Matt Warman – 2020 Speech on Public Statues

The speech made by Matt Warman, the Parliamentary Under-Secretary of State for Digital, Culture, Media and Sport, in the House of Commons on 25 September 2020.

I congratulate my hon. Friend the Member for Southend West (Sir David Amess) on securing this debate and on highlighting such an important issue. In doing so, he has provided the Government with a welcome opportunity to lay out in Parliament our thinking about statues. This is a debate that needs more nuance, not less, and I thank my ​hon. Friend for a thoughtful speech. This subject can provoke incredibly strong emotions and reactions, and although we might disagree with those reactions, we would all do well to remember that those views are sincerely held.

It is important that the Government are clear: we believe that our history shapes us and that we are poorer if we seek to deny that history. We believe that the right approach to statues, however contentious, is to retain and explain their presence. I hope that that provides my hon. Friend with some of the reassurance he seeks, and I hope to explain the Government’s approach to why and how this issue should be addressed.

As my hon. Friend made clear, there are many diverse opinions on the matter of statues in the public realm, and no one would suggest—dare I say it?—that a discussion between two white men will capture the totality of views that have been expressed about this highly contested space. As he said, my hon. Friend has a hugely successful track record of managing to have public statues erected, and thanks to him statues of Eric Cole and Raoul Wallenberg are among the 12,000 outdoor statues and memorials in England. Most of them are not protected as listed buildings, as they are not currently recognised to be of special architectural or historic interest—those are the criteria set out in legislation. Nevertheless, those statues are of interest and significance, and often pride, to the local communities in which they are erected.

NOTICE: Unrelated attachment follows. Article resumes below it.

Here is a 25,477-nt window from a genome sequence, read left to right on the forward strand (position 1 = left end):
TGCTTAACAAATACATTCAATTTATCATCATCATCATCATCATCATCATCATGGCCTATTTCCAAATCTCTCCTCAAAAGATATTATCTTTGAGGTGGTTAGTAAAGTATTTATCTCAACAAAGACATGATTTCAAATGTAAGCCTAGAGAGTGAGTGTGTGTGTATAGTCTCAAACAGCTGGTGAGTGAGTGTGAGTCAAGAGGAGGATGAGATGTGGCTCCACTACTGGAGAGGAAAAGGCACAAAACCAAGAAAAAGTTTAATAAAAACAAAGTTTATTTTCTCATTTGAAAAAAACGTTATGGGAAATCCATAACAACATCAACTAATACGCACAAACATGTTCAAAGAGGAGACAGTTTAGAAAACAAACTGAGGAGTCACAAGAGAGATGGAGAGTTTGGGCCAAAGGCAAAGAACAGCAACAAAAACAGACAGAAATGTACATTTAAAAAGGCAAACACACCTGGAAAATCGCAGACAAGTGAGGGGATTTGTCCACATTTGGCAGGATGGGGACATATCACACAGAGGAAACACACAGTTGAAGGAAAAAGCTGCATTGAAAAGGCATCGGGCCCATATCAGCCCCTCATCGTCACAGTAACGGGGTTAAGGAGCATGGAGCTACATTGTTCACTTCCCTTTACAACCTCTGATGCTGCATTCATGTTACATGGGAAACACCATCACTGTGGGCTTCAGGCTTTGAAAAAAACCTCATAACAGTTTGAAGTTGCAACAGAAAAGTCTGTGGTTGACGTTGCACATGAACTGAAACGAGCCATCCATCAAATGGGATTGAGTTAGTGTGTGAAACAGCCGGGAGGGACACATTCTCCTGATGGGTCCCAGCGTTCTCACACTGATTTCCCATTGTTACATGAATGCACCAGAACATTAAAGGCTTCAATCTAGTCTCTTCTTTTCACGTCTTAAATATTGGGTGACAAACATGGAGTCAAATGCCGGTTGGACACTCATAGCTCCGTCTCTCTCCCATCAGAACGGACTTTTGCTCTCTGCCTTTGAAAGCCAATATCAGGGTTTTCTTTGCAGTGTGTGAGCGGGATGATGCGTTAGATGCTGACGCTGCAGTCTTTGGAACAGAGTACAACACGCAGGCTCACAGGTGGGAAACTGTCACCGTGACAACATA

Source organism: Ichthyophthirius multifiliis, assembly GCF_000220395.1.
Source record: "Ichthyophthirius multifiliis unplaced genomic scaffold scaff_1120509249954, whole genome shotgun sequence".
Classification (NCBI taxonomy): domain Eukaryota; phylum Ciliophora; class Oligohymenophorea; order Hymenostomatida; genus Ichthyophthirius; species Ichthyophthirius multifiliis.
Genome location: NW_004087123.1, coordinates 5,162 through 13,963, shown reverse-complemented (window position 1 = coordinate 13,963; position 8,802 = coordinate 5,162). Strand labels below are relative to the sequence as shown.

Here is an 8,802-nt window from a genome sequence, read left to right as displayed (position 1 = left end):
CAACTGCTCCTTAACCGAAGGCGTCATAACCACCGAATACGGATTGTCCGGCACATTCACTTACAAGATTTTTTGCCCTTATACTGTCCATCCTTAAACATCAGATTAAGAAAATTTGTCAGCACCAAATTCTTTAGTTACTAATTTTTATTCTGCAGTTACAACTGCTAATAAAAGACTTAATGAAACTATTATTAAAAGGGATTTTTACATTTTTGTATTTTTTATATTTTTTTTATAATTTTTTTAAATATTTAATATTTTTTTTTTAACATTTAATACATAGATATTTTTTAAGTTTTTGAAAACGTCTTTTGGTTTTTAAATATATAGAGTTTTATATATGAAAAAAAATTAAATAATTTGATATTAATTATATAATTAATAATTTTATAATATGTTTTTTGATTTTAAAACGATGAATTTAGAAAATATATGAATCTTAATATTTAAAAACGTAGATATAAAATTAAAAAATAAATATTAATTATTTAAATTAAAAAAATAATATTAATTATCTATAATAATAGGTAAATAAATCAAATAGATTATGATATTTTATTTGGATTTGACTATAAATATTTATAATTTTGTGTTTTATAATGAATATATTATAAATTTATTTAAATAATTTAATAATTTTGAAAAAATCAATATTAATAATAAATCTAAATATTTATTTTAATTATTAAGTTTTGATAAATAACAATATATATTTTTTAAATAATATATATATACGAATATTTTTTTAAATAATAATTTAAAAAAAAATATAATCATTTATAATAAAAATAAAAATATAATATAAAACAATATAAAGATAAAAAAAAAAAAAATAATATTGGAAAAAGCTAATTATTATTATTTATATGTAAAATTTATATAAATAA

A significant number of the 12,000 statues are listed in their own right or form part of buildings that are listed and are therefore protected against inappropriate removal or amendment without a rigorous consent process led by the relevant local planning authority. The regulatory framework that governs the removal and amendment of existing public statues and memorials can therefore be complex, particularly when one realises that planning permission can also be required. The same can be true in relation to proposals for the erection of new statues, where, in addition to requiring planning permission, the permission of the landowner is also required, and my hon. Friend’s has referenced this complexity in his ongoing campaign to have a statue erected to the extraordinary Dame Vera Lynn.